Pic Courtesy mpclemens, Flickr
The following is a guest post from Evelyn Robinson, a writer who approached me through my email- email@example.com.
A mighty fine creative-writing post it is too. Check it out.
The world seems to love a special week or a month, during which time they’ll go ape-crap about a particular theme or topic. Did you know that this week, for instance it’s National Chocolate Week? A period of seven days which basically gives everyone carte blanche to pretend that just like the Ambassador, they are really spoiling themselves by diving head first into three hundred weight of Ferrero Rocher. Co-incidentally, it’s also “Stoptober” for the whole of this month, in which anyone who dallies with Lady Nicotine and her sisters Tar and Low Tar is encouraged to give up. Presumably in this instance they’re just going to end up replacing it with chocolate…
Once we get October out of the way it's November. November means one thing: NaNoWriMo. For those of us who speak English, it stands for National Novel Writing Month and it encourages anyone with a smidgen of talent to try and write the first draft of a fifty thousand word novel in thirty days.
Anyone who loves creative writing will probably hold the ambition of one day actually being able to complete a novel. Preferably one that sells well, so that all the late nights, the crying and staring wistfully out of the window and suffering for their art is a little more worth it. Therefore, is asking someone to try and complete a lifelong ambition in thirty days just a little too much? Here are the pros and cons.
The pros of NaNoWriMo
Firstly and most obviously, it does encourage you to write, which is no bad thing. Anyone who wants to be creative, to become a wordsmith needs to hone their craft and write as much as they can. This is one way of doing it and maybe trying to explore that idea you think just might work. It’s a way of finding out whether characters and plots you’ve thought up have somewhere to go and can be formed into a coherent story.
It gives you a sense of what it is like to write to a deadline. Alright, you’re not getting paid for it, it’s not really for real and no-one’s life depends on it, but it’s a good challenge to see if you can actually push yourself to create something to a deadline that’s put in front of you. All writers will have to do this at some time or other during their career, so it makes sense to have a go to see if you can do it.
You can find other like minded writers online who are doing the same thing and discuss your experiences. Many people will be talking about it on the usual social network mediums of Twitter and Facebook. The NaNoWriMo website has its own forum for chatting too. Even if you don’t finish what you’re writing, you might end up becoming friends with other creatives who can make you feel like you’re not ploughing your furrow alone.
The cons of NaNoWriMo
This is where the cynical hat goes on. If you want to look at it in its simplest terms, it’s almost like a literary version of some sort of reality TV programme, The X Factor, Strictly et al. OK, you’re not on TV, but you are, in a sense, going on that over-used phrase beloved of all weeping contestants, “a journey”. Granted it’s a gentler one. You haven’t got Simon Cowell the other end telling you chapter twelve stinks, and the hero of your story would look better in high-waisted trousers, but you are putting yourself open to rejection from the NaNoWriMo judges too. You could put all the effort in during that concentrated period and find it was all for nothing, even worse, it could be the one idea you had.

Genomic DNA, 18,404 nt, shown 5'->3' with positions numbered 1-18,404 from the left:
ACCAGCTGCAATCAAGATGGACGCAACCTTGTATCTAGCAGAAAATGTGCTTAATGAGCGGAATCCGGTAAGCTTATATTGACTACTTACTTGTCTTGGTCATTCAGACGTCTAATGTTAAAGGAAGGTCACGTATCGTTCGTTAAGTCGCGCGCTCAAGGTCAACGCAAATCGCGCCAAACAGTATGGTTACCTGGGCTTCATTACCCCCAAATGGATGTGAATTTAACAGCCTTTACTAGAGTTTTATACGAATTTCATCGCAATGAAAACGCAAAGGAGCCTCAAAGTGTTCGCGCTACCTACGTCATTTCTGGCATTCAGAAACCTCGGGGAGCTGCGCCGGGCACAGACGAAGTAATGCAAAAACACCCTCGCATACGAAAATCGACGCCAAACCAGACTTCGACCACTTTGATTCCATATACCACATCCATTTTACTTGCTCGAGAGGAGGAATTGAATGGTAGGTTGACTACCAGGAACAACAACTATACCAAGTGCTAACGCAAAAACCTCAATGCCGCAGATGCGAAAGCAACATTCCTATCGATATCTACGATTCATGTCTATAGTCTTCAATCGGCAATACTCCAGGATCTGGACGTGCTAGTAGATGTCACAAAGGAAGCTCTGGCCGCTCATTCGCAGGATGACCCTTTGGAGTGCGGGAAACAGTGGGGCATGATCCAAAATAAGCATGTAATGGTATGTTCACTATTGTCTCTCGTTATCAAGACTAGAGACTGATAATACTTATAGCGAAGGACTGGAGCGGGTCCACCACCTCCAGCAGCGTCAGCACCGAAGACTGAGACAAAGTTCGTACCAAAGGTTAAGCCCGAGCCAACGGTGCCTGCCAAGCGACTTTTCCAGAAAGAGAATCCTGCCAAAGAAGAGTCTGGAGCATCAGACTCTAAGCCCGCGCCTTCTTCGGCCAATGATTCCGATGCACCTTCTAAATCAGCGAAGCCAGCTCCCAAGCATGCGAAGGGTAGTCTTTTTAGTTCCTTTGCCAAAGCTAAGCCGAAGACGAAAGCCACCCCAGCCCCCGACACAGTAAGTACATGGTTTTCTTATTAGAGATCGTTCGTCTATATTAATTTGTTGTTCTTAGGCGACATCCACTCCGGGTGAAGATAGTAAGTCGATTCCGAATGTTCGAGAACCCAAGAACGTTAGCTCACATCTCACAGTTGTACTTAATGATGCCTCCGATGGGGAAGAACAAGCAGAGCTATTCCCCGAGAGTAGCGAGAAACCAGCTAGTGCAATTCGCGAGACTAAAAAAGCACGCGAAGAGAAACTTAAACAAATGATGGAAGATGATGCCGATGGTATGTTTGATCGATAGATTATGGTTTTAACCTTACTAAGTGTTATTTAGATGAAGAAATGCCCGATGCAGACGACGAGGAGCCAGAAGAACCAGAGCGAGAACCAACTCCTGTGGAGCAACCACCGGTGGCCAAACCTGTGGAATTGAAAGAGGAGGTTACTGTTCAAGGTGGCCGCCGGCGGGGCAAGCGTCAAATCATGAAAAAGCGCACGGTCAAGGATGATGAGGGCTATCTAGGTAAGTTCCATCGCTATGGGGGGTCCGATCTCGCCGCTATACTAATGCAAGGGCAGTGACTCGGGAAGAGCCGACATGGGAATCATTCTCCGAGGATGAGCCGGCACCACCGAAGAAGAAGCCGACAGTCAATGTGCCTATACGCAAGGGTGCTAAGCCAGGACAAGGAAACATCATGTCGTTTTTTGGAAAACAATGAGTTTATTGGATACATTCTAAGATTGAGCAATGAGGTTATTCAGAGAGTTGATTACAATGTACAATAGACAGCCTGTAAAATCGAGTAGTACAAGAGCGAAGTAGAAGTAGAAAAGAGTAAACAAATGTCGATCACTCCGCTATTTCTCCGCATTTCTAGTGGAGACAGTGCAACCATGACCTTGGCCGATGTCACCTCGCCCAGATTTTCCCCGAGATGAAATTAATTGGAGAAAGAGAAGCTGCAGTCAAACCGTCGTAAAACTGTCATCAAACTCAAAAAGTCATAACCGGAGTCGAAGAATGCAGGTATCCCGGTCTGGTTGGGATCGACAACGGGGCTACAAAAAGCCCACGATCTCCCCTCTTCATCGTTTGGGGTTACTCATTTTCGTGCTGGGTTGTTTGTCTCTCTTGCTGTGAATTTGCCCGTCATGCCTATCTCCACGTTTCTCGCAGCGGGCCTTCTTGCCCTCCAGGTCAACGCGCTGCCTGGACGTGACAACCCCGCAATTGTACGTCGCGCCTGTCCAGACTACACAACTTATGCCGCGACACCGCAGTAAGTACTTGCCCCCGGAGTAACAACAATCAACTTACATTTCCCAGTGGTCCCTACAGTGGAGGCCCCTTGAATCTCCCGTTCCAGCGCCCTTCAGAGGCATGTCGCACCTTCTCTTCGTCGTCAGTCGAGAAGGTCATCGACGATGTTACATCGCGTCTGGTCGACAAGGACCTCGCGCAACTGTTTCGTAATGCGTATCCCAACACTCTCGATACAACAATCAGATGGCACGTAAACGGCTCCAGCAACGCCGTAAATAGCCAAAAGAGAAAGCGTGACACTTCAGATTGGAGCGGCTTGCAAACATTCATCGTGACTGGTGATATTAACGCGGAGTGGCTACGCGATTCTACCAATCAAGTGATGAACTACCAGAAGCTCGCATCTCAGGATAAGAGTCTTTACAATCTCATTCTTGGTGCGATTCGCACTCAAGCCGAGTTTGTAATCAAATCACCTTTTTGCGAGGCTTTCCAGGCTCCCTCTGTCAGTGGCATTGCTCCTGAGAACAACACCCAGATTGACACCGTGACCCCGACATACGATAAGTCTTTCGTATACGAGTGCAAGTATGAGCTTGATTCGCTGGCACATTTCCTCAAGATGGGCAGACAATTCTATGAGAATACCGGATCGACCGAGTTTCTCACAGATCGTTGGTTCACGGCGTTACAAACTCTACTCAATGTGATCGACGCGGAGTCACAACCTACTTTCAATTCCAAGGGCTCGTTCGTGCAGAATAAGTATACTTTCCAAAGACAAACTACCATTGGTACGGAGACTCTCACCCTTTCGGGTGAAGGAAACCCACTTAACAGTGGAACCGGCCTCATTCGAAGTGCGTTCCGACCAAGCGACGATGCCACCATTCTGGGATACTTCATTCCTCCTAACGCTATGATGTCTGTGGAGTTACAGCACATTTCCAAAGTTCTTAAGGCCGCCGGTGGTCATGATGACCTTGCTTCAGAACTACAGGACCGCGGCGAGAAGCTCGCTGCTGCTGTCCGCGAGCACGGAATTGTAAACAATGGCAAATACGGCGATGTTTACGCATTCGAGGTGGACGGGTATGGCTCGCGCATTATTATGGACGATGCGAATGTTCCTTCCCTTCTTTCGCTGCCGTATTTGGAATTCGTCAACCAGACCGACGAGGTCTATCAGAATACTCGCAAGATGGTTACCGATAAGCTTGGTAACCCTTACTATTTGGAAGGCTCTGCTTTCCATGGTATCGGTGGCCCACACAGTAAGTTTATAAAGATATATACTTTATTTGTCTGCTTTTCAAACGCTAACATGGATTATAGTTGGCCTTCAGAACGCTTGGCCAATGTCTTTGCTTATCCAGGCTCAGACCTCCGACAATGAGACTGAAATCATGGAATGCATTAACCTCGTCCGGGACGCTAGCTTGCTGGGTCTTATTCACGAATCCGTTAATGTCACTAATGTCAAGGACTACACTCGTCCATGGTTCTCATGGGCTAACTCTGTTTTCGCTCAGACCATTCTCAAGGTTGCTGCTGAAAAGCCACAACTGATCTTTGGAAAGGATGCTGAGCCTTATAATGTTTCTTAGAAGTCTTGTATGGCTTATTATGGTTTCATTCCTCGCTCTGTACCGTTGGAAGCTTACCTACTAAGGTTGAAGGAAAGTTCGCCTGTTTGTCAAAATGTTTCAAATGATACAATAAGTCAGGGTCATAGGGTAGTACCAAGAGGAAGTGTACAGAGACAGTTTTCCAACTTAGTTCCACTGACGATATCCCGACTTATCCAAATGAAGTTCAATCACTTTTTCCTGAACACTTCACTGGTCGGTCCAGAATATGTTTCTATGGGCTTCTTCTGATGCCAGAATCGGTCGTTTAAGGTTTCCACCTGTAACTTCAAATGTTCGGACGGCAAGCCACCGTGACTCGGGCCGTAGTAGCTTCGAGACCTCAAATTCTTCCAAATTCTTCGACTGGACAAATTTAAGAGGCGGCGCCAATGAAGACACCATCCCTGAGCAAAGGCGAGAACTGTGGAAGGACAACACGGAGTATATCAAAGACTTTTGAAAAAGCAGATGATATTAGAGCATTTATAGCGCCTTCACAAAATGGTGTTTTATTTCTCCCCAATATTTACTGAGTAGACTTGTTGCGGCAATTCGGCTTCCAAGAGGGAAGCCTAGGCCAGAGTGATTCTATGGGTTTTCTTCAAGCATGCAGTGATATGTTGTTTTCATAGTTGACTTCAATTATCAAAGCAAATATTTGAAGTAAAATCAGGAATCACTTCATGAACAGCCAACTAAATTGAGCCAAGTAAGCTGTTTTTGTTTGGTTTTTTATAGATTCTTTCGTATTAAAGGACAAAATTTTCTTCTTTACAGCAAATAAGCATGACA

In a lot of ways, the whole concept goes against everything the craft of writing stands for. Unlike those who choose writing as a way to pay off the mortgage and live in permanent financial happiness before becoming quickly educated in reality, someone who was really going to make a serious attempt at writing a novel for the love of writing would take their time over it. They would draft, re-draft and continuously rewrite until they had something that was truly worthy of a book deal with a major publisher. This does not encourage that. It encourages you to submit something you might not ordinarily be terribly pleased with, but was all you could manage in the tight time frame.
Putting a maths hat on, you have thirty days to write fifty thousand words. That’s about one thousand six hundred and sixty six words a day, if you were being exact and wanting to space it out evenly and know where you were up to. In all honesty, our lives are so busy we might not be able to spend time every day writing. Some days might be more pressured than others; ergo you might end up having to write in huge chunks just to get it finished. That just ends up demoralising and turns it into the university essay you just have to get done, rather than a pleasurable project that you can work on at your own pace and in your own time.
To go for it or not to go for it, that is the question
Writing is such a personal thing that the decision should be entirely based on how you feel about your ability and what you can cope with. In short, consider whether the time pressure and word limit is right for you before you think about committing to it. Honing your skills can be done in many other ways, such as taking part in proper creative writing courses or classes that encourage talent naturally rather than forcing it out in one thirty day chunk. Conversely, NaNoWriMo could be just the push you need to get motivated and get started. You might finish it in time, you might not, but you will have made a start and that’s got to be worth something.